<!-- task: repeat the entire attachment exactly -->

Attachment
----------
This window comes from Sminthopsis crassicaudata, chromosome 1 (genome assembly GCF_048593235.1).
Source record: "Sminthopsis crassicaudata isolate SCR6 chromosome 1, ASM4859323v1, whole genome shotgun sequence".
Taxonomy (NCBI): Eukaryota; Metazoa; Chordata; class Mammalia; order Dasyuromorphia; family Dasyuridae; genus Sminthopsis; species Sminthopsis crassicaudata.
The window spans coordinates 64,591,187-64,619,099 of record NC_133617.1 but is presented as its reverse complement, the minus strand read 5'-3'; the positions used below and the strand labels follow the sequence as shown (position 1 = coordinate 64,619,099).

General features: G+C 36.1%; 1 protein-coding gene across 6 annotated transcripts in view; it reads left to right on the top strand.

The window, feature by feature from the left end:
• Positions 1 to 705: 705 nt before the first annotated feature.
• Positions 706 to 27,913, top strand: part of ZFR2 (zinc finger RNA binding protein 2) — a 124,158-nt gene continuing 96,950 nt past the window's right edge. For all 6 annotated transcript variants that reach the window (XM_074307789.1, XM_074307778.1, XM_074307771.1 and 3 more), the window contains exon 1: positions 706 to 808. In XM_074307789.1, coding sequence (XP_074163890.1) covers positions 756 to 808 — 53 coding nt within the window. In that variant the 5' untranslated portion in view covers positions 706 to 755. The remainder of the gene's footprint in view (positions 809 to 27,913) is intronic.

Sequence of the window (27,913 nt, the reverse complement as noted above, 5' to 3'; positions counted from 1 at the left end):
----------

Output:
This window comes from Sminthopsis crassicaudata, chromosome 1 (genome assembly GCF_048593235.1).
Source record: "Sminthopsis crassicaudata isolate SCR6 chromosome 1, ASM4859323v1, whole genome shotgun sequence".
Taxonomy (NCBI): Eukaryota; Metazoa; Chordata; class Mammalia; order Dasyuromorphia; family Dasyuridae; genus Sminthopsis; species Sminthopsis crassicaudata.
The window spans coordinates 64,591,187-64,619,099 of record NC_133617.1 but is presented as its reverse complement, the minus strand read 5'-3'; the positions used below and the strand labels follow the sequence as shown (position 1 = coordinate 64,619,099).

General features: G+C 36.1%; 1 protein-coding gene across 6 annotated transcripts in view; it reads left to right on the top strand.

The window, feature by feature from the left end:
• Positions 1 to 705: 705 nt before the first annotated feature.
• Positions 706 to 27,913, top strand: part of ZFR2 (zinc finger RNA binding protein 2) — a 124,158-nt gene continuing 96,950 nt past the window's right edge. For all 6 annotated transcript variants that reach the window (XM_074307789.1, XM_074307778.1, XM_074307771.1 and 3 more), the window contains exon 1: positions 706 to 808. In XM_074307789.1, coding sequence (XP_074163890.1) covers positions 756 to 808 — 53 coding nt within the window. In that variant the 5' untranslated portion in view covers positions 706 to 755. The remainder of the gene's footprint in view (positions 809 to 27,913) is intronic.

Sequence of the window (27,913 nt, the reverse complement as noted above, 5' to 3'; positions counted from 1 at the left end):